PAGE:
For Griffins, education begins with love | local news

RANCHESTER – Sheridan County School District #1 is a place to paraphrase the old “Cheers” song, “Everybody Knows Your Name.”

Tongue River Elementary School has approximately 240 students, and Principal Annie Griffin knows each of them by name. She knows their passions, interests and struggles.

This deep human connection is familiar to Annie and her husband Robert, who were welcomed into the Tongue River community a decade ago and have never looked back. In fact, that’s what got them there in the first place.

“I really think one of the greatest things that Wyoming has ever created is its education system,” said Robert, a social studies teacher who works at Tongue River Middle School. “In a small school, (my daughter) Kelsey and everyone else. Their teachers really know them and care about them. They may not experience everything that comes in a bigger school, but they know they are loved and appreciated.”

“At Sheridan County School District One, you can see you,” Annie said. “We know who you are, what you have been through and where you are going. And we are here for you.”

For a decade now, the Griffins have kept this tradition of care alive in their schools, and their loving work is visible in many ways. You can see it in the large blue National School banner hanging on the wall of Tongue River Elementary School, and you can see it at the recently established Veterans Memorial on the middle school campus. Mostly, you can see it in the smiling faces of their students.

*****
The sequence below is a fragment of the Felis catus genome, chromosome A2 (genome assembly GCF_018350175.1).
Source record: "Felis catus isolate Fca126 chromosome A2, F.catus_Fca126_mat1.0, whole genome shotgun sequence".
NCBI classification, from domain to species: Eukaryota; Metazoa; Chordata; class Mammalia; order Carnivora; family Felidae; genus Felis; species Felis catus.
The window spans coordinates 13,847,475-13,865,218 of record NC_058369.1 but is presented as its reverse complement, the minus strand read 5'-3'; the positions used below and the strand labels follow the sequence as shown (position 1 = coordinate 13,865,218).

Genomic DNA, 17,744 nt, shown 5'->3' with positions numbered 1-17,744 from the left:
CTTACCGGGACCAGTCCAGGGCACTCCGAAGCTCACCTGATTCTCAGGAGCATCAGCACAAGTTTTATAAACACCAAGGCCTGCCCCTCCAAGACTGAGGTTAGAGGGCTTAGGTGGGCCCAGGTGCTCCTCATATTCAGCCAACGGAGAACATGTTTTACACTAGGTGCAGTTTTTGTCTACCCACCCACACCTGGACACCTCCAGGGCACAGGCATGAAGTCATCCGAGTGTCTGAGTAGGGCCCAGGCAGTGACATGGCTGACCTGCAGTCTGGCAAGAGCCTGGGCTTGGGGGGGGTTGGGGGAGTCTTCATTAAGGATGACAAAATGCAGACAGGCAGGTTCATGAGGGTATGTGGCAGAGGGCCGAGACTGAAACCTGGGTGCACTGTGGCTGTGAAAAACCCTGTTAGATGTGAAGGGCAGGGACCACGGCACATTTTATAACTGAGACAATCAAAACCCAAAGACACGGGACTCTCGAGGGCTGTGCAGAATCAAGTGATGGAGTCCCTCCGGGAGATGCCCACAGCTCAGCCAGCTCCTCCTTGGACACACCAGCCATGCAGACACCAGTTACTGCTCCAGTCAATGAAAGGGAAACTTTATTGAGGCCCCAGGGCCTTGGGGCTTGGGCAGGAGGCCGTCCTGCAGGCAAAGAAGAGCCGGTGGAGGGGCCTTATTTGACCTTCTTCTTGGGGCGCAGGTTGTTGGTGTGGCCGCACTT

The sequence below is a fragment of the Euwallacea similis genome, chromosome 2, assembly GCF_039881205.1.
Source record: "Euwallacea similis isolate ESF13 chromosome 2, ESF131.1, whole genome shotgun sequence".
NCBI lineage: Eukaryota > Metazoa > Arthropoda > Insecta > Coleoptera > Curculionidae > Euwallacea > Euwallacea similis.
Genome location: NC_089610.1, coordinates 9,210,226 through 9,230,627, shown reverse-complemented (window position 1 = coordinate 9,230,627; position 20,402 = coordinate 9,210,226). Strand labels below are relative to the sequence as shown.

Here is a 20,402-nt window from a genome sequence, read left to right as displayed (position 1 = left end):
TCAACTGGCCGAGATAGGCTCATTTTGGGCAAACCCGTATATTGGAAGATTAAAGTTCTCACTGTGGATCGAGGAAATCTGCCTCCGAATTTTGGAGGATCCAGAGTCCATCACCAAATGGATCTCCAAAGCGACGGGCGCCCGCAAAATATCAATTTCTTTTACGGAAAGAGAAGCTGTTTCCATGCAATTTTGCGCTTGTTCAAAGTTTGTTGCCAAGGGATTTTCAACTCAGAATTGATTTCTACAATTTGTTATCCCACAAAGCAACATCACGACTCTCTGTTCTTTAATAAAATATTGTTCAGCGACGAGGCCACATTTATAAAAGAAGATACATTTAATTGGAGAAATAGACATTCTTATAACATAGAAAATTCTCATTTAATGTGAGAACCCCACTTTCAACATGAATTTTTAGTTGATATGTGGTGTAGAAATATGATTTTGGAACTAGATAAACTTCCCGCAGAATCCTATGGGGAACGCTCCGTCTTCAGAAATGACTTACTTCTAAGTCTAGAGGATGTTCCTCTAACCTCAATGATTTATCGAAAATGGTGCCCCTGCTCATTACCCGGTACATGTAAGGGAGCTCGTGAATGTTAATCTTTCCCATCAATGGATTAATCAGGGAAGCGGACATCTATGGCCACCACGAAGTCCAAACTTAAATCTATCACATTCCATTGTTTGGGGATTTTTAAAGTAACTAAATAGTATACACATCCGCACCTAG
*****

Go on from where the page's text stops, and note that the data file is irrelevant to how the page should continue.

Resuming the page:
“I come to school every day for these relationships,” Annie said. “That’s why I love him. I love the job because I love these people, and I want the best for them. You have to put them all above yourself, and sometimes you have to work hard to meet their needs, but it’s worth it.”

The Griffins are both residents of Wyoming, attending high school together in Glenrock before attending and graduating Black Hills State University together. Annie says she wanted to be a third grade teacher, when she started playing school with her friends. For Robert, his career grew out of a deep desire to help others, which he first demonstrated during his years of military service.

“Whatever I did, I knew I wanted to help people,” Robert said. “I started training first, and that was very helpful. From there, it didn’t take long to get into teaching.”

Both Griffins began their careers in Delta School District, Colorado. Annie said, while they were proud of their work in that area, they chose to leave as their daughters reached school age.

“When you are told every year that another million dollars need to be cut from the budget, it gets to the point where you have to wonder where those dollars are coming from, and how those cuts will affect students,” said Annie. . “We had to ask what this would look like for our girls.”

“It was interesting that when our children were old enough to be in the schools we were in, we decided that the schools were not good enough for them,” Robert said. “We decided that our children would get a better education than what Colorado could offer.”

Annie said both Griffins knew their home state well, and Sheridan County was the first and only place they would consider settling down.

“We quickly decided that the Tongue River was where we needed to be,” Annie said. “We knew that a sense of community there would create a beneficial experience for our children and for us.”

The Griffin family has thrived where it was planted, and they have planted some new seeds of their own in recent years. For example, Robert brought a passion for veterans into his middle school job, and his students quickly embraced that passion.